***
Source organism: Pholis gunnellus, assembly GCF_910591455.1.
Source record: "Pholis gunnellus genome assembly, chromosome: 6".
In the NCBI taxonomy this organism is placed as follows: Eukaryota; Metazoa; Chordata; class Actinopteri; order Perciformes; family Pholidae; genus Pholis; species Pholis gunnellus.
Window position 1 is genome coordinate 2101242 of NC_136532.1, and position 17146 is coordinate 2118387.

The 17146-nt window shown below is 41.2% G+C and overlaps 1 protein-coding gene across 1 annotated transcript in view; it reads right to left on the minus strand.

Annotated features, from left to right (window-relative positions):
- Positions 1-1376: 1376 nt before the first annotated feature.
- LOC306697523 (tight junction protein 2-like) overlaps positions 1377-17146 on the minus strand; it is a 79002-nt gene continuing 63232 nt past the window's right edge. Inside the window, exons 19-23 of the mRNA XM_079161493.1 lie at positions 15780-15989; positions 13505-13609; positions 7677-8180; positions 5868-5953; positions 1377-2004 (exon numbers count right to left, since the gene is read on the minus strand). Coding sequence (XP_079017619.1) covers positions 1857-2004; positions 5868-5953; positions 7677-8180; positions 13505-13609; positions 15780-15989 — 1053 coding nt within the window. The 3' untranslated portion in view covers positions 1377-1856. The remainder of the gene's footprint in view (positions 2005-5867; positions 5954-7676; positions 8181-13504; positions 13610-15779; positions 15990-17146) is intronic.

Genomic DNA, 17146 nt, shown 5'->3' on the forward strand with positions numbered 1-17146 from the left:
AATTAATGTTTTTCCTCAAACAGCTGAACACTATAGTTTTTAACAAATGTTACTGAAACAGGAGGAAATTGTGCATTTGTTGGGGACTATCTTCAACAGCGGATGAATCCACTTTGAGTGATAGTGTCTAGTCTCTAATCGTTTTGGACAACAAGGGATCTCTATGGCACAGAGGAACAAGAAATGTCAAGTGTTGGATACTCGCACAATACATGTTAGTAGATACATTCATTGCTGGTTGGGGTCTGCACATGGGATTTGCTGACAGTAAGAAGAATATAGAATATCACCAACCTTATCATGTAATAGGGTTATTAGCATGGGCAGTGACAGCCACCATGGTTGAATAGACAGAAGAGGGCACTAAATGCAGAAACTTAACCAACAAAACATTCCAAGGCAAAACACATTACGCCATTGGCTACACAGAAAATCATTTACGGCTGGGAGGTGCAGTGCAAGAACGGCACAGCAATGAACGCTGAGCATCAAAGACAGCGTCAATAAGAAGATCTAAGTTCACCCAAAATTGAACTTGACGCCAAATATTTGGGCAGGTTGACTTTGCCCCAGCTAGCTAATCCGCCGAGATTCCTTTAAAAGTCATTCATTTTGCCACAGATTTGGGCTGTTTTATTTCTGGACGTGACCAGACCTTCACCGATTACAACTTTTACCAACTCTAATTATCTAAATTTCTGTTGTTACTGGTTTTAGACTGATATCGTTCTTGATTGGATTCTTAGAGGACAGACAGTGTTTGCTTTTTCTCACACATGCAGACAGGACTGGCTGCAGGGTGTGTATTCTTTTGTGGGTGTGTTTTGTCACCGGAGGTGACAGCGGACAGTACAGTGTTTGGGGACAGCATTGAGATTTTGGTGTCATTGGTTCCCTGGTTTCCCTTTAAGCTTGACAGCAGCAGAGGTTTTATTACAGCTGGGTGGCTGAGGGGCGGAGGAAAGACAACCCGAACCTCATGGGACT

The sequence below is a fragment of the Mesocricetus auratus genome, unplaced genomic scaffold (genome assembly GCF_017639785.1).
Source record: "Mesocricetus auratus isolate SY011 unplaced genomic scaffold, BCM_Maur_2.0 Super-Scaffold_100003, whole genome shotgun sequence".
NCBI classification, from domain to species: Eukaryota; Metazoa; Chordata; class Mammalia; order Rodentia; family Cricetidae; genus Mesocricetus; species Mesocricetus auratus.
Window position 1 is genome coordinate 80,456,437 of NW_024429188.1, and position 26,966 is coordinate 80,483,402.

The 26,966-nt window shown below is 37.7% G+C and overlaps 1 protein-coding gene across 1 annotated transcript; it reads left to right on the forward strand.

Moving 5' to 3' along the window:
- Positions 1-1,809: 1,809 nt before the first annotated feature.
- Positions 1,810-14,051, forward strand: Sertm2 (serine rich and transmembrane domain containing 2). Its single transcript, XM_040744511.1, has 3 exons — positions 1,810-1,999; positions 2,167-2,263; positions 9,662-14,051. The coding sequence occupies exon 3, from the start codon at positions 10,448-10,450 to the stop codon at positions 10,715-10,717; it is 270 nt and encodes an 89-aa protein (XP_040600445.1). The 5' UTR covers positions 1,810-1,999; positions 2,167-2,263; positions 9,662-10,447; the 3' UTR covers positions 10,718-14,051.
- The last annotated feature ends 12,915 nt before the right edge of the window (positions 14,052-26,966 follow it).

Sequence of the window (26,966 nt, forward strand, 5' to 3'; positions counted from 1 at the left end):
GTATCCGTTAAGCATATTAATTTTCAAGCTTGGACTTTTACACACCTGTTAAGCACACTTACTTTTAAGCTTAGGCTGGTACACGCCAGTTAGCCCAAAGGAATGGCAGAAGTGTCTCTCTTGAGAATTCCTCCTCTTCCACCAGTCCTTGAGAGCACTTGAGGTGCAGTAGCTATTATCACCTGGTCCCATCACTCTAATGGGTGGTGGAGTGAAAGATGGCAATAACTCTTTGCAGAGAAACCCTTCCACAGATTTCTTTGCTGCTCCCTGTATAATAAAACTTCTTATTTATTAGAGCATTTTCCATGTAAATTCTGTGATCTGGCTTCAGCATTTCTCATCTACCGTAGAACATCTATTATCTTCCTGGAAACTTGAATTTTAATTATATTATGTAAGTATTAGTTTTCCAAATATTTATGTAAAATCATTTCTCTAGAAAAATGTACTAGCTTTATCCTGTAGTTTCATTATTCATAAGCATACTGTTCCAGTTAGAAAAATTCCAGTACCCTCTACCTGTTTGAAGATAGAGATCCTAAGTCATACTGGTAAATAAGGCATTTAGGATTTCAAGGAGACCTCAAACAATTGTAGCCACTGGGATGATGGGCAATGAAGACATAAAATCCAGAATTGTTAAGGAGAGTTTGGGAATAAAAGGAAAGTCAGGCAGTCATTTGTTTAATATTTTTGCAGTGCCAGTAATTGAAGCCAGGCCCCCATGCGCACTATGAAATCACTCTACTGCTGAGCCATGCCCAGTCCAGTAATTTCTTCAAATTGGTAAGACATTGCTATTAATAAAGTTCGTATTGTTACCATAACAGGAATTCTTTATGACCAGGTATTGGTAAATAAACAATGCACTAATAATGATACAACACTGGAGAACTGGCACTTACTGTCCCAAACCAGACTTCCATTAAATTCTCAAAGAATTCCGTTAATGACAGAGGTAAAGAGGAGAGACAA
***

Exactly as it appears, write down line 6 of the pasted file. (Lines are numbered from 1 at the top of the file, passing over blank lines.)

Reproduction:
Annotated features, from left to right (window-relative positions):